Some thoughts and questions arising from the Dogs’ meltdown against Kentucky. …
The same problems plagued Georgia all season long, and while the players must take the blame for the turnovers and penalties, the fact that the Dogs never really could get a handle on either problem has to be seen as an indictment of Mark Richt’s coaching staff. Most of Georgia’s problems were a matter of sloppy or careless play, not lack of talent.
Early in the season when Joe Cox would make stupid mistakes, many of us gave him the benefit of the doubt by pointing out his relative inexperience despite being a fifth-year senior.
But the most damning statement that can be made about Cox (and his coach, Mike Bobo) is that the quarterback never got better as the season progressed. Saturday night, with nearly a full season under his belt, he was still panicking when pressured and making really dumb throws. His second-half interceptions were two of the most ill-advised passes I’ve ever seen a QB attempt.
Cox completed 12 of 30 passes for 291 yards, three touchdown passes and those two dismal interceptions. He threw some really pretty balls deep. On that two-pass scoring drive in the second half, I wrote down in my notebook: “Joe Cox at his best.” But he was hopeless at the 10- to 15-yard possession pass. And, like I said, his decision-making was just awful.
Was he coached at all this season?
On the fumble at the Kentucky 1-yard line in the fourth quarter: Everyone seems pretty sure now that freshman Washaun Ealey was too close to Cox on the pitch. You have to wonder, if Cox noticed that, why he went ahead and made the pitch anyway. More to the point, why were the Dogs trying a toss sweep in that key moment? Earlier in the game a toss sweep already had resulted in a fumble, and it’s a play that Georgia has had trouble with all season long. Was that really the wisest play call in that situation?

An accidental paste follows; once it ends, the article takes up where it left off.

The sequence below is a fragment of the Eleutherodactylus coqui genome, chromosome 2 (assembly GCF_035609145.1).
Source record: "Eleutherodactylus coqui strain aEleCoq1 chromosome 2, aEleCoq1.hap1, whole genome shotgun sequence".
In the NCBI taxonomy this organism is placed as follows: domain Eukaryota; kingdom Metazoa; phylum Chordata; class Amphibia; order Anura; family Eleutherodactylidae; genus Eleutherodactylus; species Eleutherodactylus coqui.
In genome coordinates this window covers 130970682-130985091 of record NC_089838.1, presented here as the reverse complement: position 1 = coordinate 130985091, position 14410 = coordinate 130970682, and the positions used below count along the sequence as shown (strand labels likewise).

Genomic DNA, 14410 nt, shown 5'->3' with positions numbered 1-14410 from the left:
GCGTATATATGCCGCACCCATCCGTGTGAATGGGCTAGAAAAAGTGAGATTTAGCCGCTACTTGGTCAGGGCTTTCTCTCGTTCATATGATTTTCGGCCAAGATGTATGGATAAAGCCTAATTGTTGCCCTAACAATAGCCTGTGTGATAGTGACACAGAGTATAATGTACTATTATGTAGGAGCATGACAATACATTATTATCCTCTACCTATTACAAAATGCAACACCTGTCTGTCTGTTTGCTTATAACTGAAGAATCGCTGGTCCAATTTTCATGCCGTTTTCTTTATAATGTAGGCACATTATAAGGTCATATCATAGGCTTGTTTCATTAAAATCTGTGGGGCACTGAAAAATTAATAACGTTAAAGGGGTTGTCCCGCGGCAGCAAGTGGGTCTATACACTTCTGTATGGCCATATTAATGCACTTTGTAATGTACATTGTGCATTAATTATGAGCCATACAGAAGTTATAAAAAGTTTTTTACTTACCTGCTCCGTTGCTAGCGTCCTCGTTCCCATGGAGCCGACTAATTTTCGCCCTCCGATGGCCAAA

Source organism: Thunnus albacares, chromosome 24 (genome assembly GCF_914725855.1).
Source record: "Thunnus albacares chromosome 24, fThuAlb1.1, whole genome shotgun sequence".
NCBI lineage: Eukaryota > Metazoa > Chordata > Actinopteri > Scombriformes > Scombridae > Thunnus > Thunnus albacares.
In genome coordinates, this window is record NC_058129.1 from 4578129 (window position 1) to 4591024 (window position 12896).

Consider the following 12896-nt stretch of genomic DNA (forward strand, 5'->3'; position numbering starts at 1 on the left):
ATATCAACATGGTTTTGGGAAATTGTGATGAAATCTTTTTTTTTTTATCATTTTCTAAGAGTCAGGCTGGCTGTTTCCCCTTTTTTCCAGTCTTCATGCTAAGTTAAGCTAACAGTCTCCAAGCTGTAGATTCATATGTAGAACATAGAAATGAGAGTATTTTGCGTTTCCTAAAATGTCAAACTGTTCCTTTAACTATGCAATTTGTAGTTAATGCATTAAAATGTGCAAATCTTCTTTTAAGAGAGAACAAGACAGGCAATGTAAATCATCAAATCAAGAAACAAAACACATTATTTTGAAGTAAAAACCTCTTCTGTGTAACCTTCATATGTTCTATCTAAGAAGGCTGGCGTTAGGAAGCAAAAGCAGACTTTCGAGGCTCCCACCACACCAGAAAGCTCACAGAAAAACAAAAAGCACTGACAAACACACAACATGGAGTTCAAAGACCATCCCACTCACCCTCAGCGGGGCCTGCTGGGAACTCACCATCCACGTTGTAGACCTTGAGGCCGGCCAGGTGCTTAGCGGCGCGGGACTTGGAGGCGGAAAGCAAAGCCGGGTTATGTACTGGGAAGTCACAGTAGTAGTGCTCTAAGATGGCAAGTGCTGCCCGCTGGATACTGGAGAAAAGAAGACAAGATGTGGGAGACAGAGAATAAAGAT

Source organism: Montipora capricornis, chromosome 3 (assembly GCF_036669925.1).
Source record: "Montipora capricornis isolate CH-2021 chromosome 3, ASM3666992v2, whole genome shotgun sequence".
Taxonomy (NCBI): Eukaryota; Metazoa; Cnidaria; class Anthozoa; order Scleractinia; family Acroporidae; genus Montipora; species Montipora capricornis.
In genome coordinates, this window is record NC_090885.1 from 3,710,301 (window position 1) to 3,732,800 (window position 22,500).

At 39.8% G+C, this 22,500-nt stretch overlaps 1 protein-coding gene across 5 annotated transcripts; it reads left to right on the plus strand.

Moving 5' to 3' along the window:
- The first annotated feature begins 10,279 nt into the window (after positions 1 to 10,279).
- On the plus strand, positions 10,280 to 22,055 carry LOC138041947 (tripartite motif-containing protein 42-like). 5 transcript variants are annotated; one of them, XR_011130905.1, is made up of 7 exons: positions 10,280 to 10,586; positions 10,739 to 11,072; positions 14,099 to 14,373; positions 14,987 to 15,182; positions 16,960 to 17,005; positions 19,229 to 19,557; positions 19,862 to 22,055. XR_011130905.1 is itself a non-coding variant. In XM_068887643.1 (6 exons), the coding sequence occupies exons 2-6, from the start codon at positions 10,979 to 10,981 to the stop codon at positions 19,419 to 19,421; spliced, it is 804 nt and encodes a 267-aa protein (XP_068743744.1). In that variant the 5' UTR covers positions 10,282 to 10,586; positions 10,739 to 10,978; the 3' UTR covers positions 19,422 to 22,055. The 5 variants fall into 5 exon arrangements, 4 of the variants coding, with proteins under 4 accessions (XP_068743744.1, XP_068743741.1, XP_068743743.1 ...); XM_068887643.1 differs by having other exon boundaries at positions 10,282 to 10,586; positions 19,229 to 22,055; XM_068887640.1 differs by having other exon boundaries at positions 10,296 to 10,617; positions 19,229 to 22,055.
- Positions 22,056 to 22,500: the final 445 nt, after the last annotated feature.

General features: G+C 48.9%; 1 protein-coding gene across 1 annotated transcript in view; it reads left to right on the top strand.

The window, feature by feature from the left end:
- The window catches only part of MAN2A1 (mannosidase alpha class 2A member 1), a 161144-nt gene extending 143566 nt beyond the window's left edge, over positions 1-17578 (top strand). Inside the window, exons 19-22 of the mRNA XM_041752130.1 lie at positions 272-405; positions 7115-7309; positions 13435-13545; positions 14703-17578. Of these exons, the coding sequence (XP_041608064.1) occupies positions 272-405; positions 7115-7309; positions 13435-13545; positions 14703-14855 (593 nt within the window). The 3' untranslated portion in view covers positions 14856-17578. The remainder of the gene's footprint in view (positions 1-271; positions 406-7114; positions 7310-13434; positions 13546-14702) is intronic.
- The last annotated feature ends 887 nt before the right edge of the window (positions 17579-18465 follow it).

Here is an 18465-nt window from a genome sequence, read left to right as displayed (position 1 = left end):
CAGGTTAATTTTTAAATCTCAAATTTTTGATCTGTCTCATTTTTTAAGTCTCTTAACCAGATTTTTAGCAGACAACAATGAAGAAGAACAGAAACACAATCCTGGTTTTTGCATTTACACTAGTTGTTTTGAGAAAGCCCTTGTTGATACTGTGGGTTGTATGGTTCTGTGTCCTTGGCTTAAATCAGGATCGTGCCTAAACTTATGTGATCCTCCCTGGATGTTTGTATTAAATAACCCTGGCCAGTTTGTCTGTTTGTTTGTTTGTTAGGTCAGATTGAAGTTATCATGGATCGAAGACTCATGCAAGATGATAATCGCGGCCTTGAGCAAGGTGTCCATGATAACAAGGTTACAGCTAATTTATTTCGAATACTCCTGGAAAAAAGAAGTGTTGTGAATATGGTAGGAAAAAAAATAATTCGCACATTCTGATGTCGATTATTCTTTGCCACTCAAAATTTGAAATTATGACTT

The Dogs fumbled four times, losing two of them. Is it lack of concentration? Poor fundamentals?
What’s left to say about Bryan Evans? I can’t recall a senior starter for the Dogs who I was more anxious to see move on to alumnus status. His tackling was typically poor. And what was he thinking with that blatant late hit out of bounds that helped set up Kentucky’s first score? I don’t blame him for that pass interference call in the end zone, though. He was clearly beaten by the receiver and really had no choice if he didn’t want to give up a touchdown on the play. It didn’t much matter, though, as the Cats did score on the drive with a receiver left wide open.
Georgia had 427 yards of offense, with 196 on the ground, but only 53 of those rushing yards came in the second half. Kentucky had just 63 yards of offense in the first half but ended up with 260. Which team does it appear made successful adjustments at halftime?
One of the officials should be credited with an assist on that first touchdown by the Cats for managing to insert himself into the play and screen the Georgia defender, basketball-style.
Third and short. Normally that’s good news for an offense, but more than once Saturday the Dogs were unable to convert. Kentucky dominated both sides of the line of scrimmage in the second half.
Can we finally agree that kickoff returns are not Branden Smith’s strong suit?
And on the flip side, kickoff coverage is such a train wreck at Georgia that the Dogs probably would be better off just deliberately kicking out of bounds every time and giving the opponent the ball at the 40. That wouldn’t be much different from what Kentucky got time after time Saturday night. That squib kick returned 20 yards by an up back just summed up how hopeless the Dogs are in this area of the game. And, again, that’s another problem that hasn’t improved as the season has progressed.
This is one year Richt and his staff definitely should back up to the pay window.